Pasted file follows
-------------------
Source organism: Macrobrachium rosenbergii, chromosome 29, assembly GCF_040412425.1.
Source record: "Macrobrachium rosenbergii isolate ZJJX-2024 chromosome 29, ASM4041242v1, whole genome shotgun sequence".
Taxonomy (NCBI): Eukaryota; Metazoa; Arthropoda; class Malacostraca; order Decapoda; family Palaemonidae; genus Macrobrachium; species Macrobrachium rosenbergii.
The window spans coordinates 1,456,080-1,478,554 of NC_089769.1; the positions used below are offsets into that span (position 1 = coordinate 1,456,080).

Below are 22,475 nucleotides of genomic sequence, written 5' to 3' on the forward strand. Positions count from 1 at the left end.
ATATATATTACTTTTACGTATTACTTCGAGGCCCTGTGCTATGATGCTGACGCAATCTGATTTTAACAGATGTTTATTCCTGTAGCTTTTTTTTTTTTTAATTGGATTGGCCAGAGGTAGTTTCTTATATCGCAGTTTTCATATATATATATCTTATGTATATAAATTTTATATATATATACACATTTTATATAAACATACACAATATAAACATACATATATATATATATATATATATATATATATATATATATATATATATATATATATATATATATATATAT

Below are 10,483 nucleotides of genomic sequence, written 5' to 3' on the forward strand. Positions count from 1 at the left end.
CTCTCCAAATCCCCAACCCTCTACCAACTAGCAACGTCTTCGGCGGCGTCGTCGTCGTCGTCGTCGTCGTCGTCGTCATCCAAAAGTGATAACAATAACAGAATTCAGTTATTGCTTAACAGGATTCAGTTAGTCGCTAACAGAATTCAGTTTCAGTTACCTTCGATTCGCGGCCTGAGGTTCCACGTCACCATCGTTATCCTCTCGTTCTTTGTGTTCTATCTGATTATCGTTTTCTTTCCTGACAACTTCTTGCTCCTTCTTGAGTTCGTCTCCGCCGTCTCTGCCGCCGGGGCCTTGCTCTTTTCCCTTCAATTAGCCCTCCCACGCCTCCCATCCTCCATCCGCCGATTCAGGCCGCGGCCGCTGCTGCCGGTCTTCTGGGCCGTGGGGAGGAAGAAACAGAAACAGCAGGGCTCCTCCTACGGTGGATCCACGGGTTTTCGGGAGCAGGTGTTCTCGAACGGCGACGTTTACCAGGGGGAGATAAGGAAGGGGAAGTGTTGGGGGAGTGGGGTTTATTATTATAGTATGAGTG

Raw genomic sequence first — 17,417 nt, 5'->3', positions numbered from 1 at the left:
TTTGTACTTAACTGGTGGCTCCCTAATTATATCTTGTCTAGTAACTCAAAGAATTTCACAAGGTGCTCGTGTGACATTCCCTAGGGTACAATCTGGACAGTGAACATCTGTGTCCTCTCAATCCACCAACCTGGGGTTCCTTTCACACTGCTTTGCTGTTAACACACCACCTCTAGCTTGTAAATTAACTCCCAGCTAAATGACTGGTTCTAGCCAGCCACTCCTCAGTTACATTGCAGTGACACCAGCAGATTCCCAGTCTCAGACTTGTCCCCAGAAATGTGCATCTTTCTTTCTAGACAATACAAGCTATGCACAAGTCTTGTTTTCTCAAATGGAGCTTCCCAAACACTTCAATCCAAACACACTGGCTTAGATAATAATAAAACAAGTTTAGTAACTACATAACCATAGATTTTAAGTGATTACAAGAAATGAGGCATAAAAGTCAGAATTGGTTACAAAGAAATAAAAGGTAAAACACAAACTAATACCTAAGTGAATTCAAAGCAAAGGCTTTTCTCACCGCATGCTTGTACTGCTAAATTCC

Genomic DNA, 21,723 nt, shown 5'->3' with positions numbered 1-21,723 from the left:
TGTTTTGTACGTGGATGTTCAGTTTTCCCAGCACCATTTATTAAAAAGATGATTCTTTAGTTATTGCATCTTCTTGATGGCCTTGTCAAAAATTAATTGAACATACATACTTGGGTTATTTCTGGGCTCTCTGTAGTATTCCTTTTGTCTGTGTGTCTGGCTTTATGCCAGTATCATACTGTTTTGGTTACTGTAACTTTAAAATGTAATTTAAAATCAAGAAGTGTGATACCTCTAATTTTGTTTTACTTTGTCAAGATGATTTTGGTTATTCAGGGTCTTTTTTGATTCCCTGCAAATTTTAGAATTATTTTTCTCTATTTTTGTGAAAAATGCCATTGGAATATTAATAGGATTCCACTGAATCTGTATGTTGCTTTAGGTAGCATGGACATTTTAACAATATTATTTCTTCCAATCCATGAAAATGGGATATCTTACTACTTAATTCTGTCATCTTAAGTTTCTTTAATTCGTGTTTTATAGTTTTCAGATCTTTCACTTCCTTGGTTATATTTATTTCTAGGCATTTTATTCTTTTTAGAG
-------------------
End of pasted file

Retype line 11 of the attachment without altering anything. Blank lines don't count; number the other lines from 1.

Genomic DNA, 21,723 nt, shown 5'->3' with positions numbered 1-21,723 from the left: